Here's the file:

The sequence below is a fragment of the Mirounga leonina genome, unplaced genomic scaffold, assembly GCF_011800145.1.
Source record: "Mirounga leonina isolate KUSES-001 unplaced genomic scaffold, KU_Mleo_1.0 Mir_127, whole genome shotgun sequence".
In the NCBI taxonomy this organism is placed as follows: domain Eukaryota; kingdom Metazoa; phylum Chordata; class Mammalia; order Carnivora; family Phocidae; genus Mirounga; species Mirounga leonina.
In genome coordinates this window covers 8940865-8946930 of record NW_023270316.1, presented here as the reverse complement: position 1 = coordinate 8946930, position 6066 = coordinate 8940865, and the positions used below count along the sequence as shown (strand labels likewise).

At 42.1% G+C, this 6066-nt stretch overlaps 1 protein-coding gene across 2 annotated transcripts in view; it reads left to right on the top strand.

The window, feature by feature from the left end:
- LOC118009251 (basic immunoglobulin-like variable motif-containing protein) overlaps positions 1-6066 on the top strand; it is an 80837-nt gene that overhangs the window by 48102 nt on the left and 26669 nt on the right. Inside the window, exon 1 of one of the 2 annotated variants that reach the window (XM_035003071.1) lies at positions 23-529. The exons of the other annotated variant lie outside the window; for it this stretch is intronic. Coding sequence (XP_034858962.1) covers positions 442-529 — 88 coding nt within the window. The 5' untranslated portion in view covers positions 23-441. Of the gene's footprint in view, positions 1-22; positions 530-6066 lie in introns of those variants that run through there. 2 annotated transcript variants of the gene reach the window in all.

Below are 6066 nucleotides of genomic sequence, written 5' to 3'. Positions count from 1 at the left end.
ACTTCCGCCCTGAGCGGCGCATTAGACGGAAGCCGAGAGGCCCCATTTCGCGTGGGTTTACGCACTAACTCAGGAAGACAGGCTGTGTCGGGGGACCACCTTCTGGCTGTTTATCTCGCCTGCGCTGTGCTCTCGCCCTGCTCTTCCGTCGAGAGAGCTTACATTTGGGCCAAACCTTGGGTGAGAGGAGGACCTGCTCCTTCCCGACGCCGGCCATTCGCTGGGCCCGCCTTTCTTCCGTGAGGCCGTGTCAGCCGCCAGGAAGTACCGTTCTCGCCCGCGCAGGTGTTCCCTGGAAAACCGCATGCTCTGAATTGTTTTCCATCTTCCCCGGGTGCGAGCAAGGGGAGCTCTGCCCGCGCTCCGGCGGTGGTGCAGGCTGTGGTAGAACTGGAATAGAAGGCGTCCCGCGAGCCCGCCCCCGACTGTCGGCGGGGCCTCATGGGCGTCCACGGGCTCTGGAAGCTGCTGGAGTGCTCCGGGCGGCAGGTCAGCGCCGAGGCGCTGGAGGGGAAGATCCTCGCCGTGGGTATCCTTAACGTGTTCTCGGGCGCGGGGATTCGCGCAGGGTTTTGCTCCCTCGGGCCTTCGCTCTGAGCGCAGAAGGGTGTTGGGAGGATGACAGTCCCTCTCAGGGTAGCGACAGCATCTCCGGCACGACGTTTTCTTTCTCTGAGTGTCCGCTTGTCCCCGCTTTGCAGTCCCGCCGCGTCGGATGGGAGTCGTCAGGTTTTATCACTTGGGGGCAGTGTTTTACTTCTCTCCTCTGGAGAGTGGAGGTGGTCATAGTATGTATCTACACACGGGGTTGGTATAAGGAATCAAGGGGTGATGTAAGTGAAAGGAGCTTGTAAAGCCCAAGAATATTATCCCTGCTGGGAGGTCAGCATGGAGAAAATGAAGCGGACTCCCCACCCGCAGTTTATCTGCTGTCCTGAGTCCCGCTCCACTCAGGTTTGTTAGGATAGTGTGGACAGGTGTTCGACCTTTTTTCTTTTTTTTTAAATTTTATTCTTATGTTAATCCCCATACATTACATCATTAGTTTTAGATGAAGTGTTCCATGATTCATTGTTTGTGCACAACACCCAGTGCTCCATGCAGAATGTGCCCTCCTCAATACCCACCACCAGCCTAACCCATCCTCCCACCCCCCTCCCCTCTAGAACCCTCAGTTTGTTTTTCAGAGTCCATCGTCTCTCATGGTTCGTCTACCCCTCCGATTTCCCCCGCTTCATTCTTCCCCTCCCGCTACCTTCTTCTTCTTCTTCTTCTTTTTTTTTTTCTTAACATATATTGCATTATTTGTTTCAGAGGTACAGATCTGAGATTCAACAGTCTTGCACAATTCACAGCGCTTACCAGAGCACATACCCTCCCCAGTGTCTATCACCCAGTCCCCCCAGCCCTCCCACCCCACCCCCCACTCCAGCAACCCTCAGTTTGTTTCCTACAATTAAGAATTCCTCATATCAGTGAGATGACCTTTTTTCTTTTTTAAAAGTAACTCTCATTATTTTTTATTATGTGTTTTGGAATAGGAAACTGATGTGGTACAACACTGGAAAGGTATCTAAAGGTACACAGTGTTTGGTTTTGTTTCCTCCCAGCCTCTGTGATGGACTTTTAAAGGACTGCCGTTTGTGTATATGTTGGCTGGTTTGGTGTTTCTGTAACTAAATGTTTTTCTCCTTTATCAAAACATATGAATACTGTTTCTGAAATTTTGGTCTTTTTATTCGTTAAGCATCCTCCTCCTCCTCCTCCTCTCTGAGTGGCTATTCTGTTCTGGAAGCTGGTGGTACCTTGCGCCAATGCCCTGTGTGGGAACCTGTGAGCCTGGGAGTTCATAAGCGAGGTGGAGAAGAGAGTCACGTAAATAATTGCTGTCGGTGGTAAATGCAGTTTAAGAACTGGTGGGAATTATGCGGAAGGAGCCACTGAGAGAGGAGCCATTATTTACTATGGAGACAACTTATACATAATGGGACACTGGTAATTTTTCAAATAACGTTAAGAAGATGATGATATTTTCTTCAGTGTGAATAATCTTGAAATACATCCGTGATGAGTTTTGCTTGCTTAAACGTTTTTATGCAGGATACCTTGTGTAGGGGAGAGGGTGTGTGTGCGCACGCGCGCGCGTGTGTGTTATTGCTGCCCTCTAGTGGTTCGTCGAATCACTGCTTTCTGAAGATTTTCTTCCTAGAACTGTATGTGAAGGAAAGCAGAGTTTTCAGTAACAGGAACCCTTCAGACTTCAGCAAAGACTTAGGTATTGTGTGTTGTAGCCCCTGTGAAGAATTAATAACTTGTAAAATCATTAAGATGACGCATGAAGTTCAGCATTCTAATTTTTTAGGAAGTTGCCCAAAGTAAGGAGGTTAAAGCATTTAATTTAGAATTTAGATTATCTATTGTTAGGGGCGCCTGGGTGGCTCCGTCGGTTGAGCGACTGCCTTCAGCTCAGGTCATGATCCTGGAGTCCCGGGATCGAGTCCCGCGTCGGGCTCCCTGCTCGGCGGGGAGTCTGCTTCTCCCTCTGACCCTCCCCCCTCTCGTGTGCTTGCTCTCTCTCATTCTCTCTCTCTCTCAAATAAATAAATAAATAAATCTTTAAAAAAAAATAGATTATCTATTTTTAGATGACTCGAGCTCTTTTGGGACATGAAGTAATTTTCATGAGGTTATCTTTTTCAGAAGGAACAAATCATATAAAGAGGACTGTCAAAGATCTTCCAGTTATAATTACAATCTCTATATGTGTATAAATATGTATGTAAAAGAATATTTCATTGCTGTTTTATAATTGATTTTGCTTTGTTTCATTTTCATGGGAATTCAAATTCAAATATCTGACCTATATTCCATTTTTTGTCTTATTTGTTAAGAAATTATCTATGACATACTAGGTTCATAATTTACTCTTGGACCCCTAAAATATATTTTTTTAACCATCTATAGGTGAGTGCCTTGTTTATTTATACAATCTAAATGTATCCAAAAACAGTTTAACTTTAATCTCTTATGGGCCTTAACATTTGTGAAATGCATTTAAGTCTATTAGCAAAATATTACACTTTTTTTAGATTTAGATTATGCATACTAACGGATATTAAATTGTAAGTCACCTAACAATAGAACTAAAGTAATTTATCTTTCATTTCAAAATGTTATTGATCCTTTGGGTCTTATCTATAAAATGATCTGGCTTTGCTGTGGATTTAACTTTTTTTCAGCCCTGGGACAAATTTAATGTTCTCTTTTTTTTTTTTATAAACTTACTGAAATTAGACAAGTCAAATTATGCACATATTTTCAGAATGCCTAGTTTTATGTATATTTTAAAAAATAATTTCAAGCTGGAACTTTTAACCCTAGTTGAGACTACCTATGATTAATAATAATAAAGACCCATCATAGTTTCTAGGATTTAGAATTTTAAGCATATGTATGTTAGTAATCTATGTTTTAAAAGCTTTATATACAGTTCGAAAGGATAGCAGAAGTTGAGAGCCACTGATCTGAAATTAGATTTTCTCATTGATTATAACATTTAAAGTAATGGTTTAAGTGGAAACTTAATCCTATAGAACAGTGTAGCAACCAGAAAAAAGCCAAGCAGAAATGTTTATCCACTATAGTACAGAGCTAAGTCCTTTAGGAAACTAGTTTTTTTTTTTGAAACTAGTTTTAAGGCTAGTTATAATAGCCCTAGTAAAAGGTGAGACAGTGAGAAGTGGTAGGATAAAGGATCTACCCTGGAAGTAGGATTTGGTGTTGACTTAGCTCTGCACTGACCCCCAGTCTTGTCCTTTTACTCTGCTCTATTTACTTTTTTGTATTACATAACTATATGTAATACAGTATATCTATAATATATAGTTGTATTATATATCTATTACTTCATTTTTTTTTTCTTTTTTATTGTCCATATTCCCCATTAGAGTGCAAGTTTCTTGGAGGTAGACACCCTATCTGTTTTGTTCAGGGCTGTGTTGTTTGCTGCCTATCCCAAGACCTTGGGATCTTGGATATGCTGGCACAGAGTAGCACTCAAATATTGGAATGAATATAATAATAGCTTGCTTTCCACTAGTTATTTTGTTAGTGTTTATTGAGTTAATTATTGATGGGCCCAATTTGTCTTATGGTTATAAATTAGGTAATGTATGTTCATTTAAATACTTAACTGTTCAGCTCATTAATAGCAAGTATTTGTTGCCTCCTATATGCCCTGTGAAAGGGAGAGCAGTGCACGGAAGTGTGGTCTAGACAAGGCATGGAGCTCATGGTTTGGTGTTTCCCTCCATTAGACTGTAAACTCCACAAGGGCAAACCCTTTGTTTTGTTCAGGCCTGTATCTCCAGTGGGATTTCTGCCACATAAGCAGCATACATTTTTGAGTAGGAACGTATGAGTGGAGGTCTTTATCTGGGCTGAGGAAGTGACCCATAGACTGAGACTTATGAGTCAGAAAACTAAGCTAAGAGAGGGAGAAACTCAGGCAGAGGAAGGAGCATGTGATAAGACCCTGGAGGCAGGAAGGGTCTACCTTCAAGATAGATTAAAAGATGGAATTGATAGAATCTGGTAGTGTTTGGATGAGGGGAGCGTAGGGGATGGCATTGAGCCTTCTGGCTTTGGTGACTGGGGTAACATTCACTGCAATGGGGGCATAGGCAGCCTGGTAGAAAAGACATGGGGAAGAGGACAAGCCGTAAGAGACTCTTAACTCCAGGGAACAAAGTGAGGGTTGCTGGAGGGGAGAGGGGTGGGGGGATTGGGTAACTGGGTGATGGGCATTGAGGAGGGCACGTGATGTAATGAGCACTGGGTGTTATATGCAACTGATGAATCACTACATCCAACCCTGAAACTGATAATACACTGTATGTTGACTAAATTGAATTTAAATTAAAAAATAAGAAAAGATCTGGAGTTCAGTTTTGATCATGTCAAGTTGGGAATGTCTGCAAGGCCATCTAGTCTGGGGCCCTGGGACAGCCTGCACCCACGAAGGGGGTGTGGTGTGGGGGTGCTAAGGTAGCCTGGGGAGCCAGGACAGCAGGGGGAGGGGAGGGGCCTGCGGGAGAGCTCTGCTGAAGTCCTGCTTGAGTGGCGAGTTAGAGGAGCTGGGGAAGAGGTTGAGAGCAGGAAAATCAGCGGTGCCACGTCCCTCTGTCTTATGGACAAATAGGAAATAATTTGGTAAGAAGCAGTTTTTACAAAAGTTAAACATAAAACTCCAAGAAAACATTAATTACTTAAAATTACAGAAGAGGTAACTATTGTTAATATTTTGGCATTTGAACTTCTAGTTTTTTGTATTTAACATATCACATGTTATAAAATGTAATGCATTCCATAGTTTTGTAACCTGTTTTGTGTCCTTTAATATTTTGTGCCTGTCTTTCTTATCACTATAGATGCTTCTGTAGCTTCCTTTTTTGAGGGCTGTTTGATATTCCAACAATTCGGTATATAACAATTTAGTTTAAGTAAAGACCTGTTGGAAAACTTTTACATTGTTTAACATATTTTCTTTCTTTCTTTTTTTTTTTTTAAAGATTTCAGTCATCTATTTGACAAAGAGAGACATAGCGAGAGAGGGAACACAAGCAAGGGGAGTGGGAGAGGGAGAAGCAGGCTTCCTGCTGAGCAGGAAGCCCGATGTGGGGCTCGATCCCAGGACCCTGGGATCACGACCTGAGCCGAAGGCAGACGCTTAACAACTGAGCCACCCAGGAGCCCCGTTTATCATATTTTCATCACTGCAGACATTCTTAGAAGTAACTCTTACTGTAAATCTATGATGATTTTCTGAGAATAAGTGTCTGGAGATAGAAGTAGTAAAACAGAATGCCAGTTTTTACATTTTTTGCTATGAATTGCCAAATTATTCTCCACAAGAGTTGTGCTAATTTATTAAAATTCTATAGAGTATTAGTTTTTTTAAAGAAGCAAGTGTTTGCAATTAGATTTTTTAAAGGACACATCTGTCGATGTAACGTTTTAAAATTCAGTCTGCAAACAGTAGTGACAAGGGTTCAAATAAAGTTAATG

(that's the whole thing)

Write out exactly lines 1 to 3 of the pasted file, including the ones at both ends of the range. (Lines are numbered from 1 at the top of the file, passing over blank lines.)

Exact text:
The sequence below is a fragment of the Mirounga leonina genome, unplaced genomic scaffold, assembly GCF_011800145.1.
Source record: "Mirounga leonina isolate KUSES-001 unplaced genomic scaffold, KU_Mleo_1.0 Mir_127, whole genome shotgun sequence".
In the NCBI taxonomy this organism is placed as follows: domain Eukaryota; kingdom Metazoa; phylum Chordata; class Mammalia; order Carnivora; family Phocidae; genus Mirounga; species Mirounga leonina.